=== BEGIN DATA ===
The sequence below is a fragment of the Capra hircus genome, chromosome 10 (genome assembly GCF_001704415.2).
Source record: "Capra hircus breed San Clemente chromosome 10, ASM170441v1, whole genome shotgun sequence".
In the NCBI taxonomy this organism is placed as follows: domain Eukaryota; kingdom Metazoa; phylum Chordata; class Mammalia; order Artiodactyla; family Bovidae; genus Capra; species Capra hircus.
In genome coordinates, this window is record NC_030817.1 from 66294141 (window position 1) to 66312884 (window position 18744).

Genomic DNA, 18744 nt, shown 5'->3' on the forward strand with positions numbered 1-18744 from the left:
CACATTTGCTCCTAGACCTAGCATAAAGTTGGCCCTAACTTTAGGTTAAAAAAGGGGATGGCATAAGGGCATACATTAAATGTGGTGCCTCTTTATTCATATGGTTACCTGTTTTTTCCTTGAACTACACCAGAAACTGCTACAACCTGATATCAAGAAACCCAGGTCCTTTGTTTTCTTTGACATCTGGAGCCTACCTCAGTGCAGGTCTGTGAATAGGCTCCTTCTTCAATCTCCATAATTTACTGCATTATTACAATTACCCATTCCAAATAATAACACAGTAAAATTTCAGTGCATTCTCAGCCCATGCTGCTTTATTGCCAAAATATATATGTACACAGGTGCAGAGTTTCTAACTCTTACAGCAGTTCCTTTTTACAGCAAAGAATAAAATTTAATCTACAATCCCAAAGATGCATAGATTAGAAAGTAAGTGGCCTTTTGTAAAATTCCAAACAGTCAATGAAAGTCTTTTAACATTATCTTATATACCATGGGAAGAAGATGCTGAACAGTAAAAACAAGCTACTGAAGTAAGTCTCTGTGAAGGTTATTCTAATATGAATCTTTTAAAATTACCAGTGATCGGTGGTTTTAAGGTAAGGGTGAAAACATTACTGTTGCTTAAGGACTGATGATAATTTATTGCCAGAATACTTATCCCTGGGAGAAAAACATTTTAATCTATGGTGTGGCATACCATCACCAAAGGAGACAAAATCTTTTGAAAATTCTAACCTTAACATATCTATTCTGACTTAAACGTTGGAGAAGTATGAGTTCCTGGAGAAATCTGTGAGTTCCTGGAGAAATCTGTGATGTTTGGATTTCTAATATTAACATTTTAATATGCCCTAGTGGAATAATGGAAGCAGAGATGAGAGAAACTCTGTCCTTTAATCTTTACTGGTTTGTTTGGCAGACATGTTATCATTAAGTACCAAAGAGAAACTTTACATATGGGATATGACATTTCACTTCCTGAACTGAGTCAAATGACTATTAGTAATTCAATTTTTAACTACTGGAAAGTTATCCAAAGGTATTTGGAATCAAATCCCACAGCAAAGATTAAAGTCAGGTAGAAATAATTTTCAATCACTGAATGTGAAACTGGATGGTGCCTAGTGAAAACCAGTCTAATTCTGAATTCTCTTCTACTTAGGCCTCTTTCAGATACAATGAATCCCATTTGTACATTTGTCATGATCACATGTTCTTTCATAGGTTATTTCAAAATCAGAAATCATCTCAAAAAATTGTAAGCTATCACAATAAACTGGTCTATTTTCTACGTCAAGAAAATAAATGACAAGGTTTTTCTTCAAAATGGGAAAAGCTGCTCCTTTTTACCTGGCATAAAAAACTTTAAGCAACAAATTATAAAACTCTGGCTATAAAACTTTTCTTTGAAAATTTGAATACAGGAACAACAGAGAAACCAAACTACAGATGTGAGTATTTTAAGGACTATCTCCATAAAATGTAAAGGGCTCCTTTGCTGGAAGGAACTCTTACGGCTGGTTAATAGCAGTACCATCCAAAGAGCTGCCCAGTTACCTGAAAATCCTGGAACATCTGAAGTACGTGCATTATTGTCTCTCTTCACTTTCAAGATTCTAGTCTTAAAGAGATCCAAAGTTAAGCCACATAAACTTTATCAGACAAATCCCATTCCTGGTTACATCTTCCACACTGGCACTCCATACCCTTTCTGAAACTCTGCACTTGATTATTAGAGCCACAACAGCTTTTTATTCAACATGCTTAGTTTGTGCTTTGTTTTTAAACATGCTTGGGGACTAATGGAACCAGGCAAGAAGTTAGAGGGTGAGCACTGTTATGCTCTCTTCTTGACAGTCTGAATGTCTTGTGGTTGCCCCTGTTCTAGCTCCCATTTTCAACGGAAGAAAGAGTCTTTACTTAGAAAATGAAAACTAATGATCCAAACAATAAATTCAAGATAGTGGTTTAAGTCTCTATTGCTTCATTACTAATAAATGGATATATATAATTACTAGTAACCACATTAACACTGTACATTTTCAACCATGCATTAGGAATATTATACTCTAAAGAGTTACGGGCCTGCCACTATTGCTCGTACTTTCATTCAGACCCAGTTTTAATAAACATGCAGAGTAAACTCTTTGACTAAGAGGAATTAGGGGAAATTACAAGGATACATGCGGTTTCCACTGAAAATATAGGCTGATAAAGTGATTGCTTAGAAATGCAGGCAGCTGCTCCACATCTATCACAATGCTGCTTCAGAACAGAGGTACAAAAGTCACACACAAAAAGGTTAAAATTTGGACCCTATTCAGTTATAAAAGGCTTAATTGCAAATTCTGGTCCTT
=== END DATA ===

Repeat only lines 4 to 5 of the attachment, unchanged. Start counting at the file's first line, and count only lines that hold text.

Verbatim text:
In genome coordinates, this window is record NC_030817.1 from 66294141 (window position 1) to 66312884 (window position 18744).

Genomic DNA, 18744 nt, shown 5'->3' on the forward strand with positions numbered 1-18744 from the left: